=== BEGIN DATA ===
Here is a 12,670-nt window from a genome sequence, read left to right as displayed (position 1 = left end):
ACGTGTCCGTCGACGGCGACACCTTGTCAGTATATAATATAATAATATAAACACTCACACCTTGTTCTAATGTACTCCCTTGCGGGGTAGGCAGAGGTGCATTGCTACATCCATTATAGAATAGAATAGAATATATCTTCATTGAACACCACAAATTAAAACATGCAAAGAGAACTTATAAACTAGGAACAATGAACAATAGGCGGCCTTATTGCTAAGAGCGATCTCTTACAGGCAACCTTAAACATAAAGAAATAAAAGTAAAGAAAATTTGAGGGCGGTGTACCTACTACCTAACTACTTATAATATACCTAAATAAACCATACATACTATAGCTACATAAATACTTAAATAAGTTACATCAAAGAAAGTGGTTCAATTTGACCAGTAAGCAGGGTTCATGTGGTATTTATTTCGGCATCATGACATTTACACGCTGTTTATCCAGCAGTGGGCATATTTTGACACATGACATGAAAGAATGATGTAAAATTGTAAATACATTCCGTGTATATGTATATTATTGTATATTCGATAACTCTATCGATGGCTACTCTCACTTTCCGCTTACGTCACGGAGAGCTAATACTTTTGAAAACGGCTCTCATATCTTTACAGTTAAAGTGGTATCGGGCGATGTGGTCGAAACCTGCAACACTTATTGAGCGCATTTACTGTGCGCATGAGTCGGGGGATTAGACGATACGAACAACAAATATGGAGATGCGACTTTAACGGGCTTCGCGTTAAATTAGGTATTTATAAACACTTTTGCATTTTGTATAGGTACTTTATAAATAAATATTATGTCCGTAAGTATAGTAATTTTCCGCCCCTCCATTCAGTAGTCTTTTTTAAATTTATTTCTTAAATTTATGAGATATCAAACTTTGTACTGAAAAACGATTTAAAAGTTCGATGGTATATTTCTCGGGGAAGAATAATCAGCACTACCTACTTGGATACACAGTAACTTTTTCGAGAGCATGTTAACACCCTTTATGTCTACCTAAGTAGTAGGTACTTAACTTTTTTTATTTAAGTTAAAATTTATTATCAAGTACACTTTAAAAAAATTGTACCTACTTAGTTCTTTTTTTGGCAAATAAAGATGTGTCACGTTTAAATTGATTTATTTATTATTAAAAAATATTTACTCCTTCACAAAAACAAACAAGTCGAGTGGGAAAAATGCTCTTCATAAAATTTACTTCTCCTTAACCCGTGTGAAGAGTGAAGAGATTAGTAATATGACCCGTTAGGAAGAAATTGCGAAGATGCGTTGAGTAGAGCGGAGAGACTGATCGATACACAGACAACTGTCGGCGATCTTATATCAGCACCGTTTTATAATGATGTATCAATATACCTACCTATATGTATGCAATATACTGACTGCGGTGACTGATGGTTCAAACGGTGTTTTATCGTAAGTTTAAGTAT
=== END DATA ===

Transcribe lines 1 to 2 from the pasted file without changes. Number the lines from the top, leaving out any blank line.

Here is a 12,670-nt window from a genome sequence, read left to right as displayed (position 1 = left end):
ACGTGTCCGTCGACGGCGACACCTTGTCAGTATATAATATAATAATATAAACACTCACACCTTGTTCTAATGTACTCCCTTGCGGGGTAGGCAGAGGTGCATTGCTACATCCATTATAGAATAGAATAGAATATATCTTCATTGAACACCACAAATTAAAACATGCAAAGAGAACTTATAAACTAGGAACAATGAACAATAGGCGGCCTTATTGCTAAGAGCGATCTCTTACAGGCAACCTTAAACATAAAGAAATAAAAGTAAAGAAAATTTGAGGGCGGTGTACCTACTACCTAACTACTTATAATATACCTAAATAAACCATACATACTATAGCTACATAAATACTTAAATAAGTTACATCAAAGAAAGTGGTTCAATTTGACCAGTAAGCAGGGTTCATGTGGTATTTATTTCGGCATCATGACATTTACACGCTGTTTATCCAGCAGTGGGCATATTTTGACACATGACATGAAAGAATGATGTAAAATTGTAAATACATTCCGTGTATATGTATATTATTGTATATTCGATAACTCTATCGATGGCTACTCTCACTTTCCGCTTACGTCACGGAGAGCTAATACTTTTGAAAACGGCTCTCATATCTTTACAGTTAAAGTGGTATCGGGCGATGTGGTCGAAACCTGCAACACTTATTGAGCGCATTTACTGTGCGCATGAGTCGGGGGATTAGACGATACGAACAACAAATATGGAGATGCGACTTTAACGGGCTTCGCGTTAAATTAGGTATTTATAAACACTTTTGCATTTTGTATAGGTACTTTATAAATAAATATTATGTCCGTAAGTATAGTAATTTTCCGCCCCTCCATTCAGTAGTCTTTTTTAAATTTATTTCTTAAATTTATGAGATATCAAACTTTGTACTGAAAAACGATTTAAAAGTTCGATGGTATATTTCTCGGGGAAGAATAATCAGCACTACCTACTTGGATACACAGTAACTTTTTCGAGAGCATGTTAACACCCTTTATGTCTACCTAAGTAGTAGGTACTTAACTTTTTTTATTTAAGTTAAAATTTATTATCAAGTACACTTTAAAAAAATTGTACCTACTTAGTTCTTTTTTTGGCAAATAAAGATGTGTCACGTTTAAATTGATTTATTTATTATTAAAAAATATTTACTCCTTCACAAAAACAAACAAGTCGAGTGGGAAAAATGCTCTTCATAAAATTTACTTCTCCTTAACCCGTGTGAAGAGTGAAGAGATTAGTAATATGACCCGTTAGGAAGAAATTGCGAAGATGCGTTGAGTAGAGCGGAGAGACTGATCGATACACAGACAACTGTCGGCGATCTTATATCAGCACCGTTTTATAATGATGTATCAATATACCTACCTATATGTATGCAATATACTGACTGCGGTGACTGATGGTTCAAACGGTGTTTTATCGTAAGTTTAAGTAT